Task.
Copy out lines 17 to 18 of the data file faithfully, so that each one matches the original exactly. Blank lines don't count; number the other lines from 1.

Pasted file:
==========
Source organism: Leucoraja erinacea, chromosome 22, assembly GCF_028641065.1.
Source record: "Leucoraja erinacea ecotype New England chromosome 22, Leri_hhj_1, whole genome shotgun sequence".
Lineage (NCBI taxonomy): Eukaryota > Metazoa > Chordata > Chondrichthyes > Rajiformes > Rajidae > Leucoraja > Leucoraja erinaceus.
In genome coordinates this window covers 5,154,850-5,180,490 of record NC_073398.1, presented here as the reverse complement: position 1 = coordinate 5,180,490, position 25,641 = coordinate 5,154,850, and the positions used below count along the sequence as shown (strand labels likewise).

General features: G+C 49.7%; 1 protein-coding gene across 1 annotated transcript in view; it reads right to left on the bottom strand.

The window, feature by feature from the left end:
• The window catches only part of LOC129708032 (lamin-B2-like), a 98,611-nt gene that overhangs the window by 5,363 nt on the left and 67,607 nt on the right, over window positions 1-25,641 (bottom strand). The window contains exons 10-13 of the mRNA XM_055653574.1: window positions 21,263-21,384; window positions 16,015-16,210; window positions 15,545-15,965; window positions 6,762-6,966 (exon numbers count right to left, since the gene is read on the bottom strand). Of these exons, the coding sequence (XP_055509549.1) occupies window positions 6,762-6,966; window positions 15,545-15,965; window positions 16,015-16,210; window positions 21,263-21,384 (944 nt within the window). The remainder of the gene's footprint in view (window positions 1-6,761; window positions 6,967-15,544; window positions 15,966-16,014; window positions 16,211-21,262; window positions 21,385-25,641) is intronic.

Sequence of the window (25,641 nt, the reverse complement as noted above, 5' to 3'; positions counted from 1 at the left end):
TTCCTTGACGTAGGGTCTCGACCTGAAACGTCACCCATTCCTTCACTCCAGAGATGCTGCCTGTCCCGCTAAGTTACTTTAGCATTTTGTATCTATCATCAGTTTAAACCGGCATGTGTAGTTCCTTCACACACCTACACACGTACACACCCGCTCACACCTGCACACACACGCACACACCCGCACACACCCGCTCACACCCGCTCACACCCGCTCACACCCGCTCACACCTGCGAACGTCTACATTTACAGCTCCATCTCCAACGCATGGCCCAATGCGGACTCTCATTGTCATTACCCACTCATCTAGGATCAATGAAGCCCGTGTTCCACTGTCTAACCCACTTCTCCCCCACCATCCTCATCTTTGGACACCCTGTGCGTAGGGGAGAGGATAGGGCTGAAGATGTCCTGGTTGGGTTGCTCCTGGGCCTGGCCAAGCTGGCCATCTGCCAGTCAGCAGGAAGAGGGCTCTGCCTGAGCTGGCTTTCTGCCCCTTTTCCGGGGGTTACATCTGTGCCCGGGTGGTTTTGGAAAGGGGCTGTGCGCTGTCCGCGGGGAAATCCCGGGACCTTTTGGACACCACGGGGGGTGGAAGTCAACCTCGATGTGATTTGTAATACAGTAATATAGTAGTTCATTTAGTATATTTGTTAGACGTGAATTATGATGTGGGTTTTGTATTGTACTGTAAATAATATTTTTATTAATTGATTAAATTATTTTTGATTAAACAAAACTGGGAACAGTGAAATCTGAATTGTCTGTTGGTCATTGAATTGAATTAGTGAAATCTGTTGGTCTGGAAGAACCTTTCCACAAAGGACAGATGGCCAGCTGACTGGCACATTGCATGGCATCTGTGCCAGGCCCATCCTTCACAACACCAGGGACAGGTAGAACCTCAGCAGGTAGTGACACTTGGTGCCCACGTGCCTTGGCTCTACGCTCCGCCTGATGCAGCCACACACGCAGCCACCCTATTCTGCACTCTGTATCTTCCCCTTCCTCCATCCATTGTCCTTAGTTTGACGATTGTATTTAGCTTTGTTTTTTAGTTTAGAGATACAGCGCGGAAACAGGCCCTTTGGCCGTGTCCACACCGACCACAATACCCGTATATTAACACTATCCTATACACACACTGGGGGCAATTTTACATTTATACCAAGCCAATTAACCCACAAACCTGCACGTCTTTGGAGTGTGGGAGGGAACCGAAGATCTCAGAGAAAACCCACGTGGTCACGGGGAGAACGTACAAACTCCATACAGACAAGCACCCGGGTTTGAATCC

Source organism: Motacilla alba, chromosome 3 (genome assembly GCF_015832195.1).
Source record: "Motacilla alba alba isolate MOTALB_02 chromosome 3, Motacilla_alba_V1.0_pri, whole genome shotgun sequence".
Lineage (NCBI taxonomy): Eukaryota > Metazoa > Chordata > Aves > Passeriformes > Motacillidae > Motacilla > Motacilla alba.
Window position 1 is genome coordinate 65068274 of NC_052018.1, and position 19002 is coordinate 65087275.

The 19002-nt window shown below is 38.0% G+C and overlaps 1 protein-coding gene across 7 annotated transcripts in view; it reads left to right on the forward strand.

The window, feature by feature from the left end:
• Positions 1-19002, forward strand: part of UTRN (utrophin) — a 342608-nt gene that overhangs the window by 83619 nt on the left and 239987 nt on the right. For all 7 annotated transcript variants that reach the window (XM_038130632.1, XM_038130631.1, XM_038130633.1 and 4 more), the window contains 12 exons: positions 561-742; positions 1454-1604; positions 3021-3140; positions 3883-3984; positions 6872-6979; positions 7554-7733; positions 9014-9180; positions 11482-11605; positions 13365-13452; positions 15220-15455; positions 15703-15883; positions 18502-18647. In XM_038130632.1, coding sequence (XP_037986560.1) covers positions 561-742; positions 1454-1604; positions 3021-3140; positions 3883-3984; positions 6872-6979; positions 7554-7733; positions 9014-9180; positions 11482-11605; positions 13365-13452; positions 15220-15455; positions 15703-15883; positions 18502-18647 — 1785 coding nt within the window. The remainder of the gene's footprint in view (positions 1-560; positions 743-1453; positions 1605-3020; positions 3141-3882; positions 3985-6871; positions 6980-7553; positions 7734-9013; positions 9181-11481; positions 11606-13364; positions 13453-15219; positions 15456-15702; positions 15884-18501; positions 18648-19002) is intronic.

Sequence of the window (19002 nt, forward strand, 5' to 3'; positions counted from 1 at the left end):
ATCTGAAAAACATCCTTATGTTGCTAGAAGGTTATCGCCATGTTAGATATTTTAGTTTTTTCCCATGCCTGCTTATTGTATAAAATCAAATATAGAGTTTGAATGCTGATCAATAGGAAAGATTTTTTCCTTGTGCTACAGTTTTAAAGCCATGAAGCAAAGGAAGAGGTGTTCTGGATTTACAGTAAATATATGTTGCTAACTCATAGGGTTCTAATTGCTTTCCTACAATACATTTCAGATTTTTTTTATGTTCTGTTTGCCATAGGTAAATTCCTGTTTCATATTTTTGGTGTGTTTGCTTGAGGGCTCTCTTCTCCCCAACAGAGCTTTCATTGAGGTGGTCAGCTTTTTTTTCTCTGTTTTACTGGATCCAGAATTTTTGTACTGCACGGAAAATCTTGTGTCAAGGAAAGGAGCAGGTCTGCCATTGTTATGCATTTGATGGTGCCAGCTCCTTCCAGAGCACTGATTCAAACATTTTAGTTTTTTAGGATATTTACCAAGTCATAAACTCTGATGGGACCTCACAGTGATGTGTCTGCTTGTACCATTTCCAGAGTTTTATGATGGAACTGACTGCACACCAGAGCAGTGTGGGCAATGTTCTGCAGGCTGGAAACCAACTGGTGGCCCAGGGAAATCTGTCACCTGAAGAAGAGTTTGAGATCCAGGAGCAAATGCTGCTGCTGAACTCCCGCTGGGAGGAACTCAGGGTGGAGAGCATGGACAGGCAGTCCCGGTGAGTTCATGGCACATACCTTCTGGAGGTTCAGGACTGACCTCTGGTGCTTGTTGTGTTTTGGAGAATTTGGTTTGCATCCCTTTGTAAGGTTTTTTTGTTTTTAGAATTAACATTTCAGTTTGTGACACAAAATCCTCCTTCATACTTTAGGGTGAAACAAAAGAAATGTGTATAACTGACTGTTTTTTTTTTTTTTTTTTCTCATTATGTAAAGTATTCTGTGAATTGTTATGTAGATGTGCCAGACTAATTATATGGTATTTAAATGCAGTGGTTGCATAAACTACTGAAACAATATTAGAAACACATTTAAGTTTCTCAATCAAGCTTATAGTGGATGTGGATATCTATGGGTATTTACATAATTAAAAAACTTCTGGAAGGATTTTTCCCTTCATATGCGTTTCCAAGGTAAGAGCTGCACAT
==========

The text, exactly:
Sequence of the window (19002 nt, forward strand, 5' to 3'; positions counted from 1 at the left end):
ATCTGAAAAACATCCTTATGTTGCTAGAAGGTTATCGCCATGTTAGATATTTTAGTTTTTTCCCATGCCTGCTTATTGTATAAAATCAAATATAGAGTTTGAATGCTGATCAATAGGAAAGATTTTTTCCTTGTGCTACAGTTTTAAAGCCATGAAGCAAAGGAAGAGGTGTTCTGGATTTACAGTAAATATATGTTGCTAACTCATAGGGTTCTAATTGCTTTCCTACAATACATTTCAGATTTTTTTTATGTTCTGTTTGCCATAGGTAAATTCCTGTTTCATATTTTTGGTGTGTTTGCTTGAGGGCTCTCTTCTCCCCAACAGAGCTTTCATTGAGGTGGTCAGCTTTTTTTTCTCTGTTTTACTGGATCCAGAATTTTTGTACTGCACGGAAAATCTTGTGTCAAGGAAAGGAGCAGGTCTGCCATTGTTATGCATTTGATGGTGCCAGCTCCTTCCAGAGCACTGATTCAAACATTTTAGTTTTTTAGGATATTTACCAAGTCATAAACTCTGATGGGACCTCACAGTGATGTGTCTGCTTGTACCATTTCCAGAGTTTTATGATGGAACTGACTGCACACCAGAGCAGTGTGGGCAATGTTCTGCAGGCTGGAAACCAACTGGTGGCCCAGGGAAATCTGTCACCTGAAGAAGAGTTTGAGATCCAGGAGCAAATGCTGCTGCTGAACTCCCGCTGGGAGGAACTCAGGGTGGAGAGCATGGACAGGCAGTCCCGGTGAGTTCATGGCACATACCTTCTGGAGGTTCAGGACTGACCTCTGGTGCTTGTTGTGTTTTGGAGAATTTGGTTTGCATCCCTTTGTAAGGTTTTTTTGTTTTTAGAATTAACATTTCAGTTTGTGACACAAAATCCTCCTTCATACTTTAGGGTGAAACAAAAGAAATGTGTATAACTGACTGTTTTTTTTTTTTTTTTTTCTCATTATGTAAAGTATTCTGTGAATTGTTATGTAGATGTGCCAGACTAATTATATGGTATTTAAATGCAGTGGTTGCATAAACTACTGAAACAATATTAGAAACACATTTAAGTTTCTCAATCAAGCTTATAGTGGATGTGGATATCTATGGGTATTTACATAATTAAAAAACTTCTGGAAGGATTTTTCCCTTCATATGCGTTTCCAAGGTAAGAGCTGCACAT